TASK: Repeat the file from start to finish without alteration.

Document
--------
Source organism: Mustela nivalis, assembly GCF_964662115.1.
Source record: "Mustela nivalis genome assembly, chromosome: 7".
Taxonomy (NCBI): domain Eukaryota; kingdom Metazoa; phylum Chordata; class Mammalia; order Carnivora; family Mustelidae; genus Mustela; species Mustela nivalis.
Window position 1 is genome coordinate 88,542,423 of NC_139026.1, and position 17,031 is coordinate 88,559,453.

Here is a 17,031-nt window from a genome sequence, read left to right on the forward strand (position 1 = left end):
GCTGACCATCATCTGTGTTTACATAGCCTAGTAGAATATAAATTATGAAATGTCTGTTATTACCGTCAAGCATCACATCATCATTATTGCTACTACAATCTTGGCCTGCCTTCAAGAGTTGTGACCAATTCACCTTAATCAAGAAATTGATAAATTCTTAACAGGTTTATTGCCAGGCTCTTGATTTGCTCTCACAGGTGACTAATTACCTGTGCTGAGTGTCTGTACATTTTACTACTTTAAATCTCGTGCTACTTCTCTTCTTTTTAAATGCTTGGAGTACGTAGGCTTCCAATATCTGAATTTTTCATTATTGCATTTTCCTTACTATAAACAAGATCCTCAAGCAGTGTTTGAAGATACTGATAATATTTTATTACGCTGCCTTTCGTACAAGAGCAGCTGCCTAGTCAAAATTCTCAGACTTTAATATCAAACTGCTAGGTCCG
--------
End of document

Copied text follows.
Source organism: Mustela nivalis, assembly GCF_964662115.1.
Source record: "Mustela nivalis genome assembly, chromosome: 7".
Taxonomy (NCBI): domain Eukaryota; kingdom Metazoa; phylum Chordata; class Mammalia; order Carnivora; family Mustelidae; genus Mustela; species Mustela nivalis.
Window position 1 is genome coordinate 88,542,423 of NC_139026.1, and position 17,031 is coordinate 88,559,453.

Here is a 17,031-nt window from a genome sequence, read left to right on the forward strand (position 1 = left end):
GCTGACCATCATCTGTGTTTACATAGCCTAGTAGAATATAAATTATGAAATGTCTGTTATTACCGTCAAGCATCACATCATCATTATTGCTACTACAATCTTGGCCTGCCTTCAAGAGTTGTGACCAATTCACCTTAATCAAGAAATTGATAAATTCTTAACAGGTTTATTGCCAGGCTCTTGATTTGCTCTCACAGGTGACTAATTACCTGTGCTGAGTGTCTGTACATTTTACTACTTTAAATCTCGTGCTACTTCTCTTCTTTTTAAATGCTTGGAGTACGTAGGCTTCCAATATCTGAATTTTTCATTATTGCATTTTCCTTACTATAAACAAGATCCTCAAGCAGTGTTTGAAGATACTGATAATATTTTATTACGCTGCCTTTCGTACAAGAGCAGCTGCCTAGTCAAAATTCTCAGACTTTAATATCAAACTGCTAGGTCCG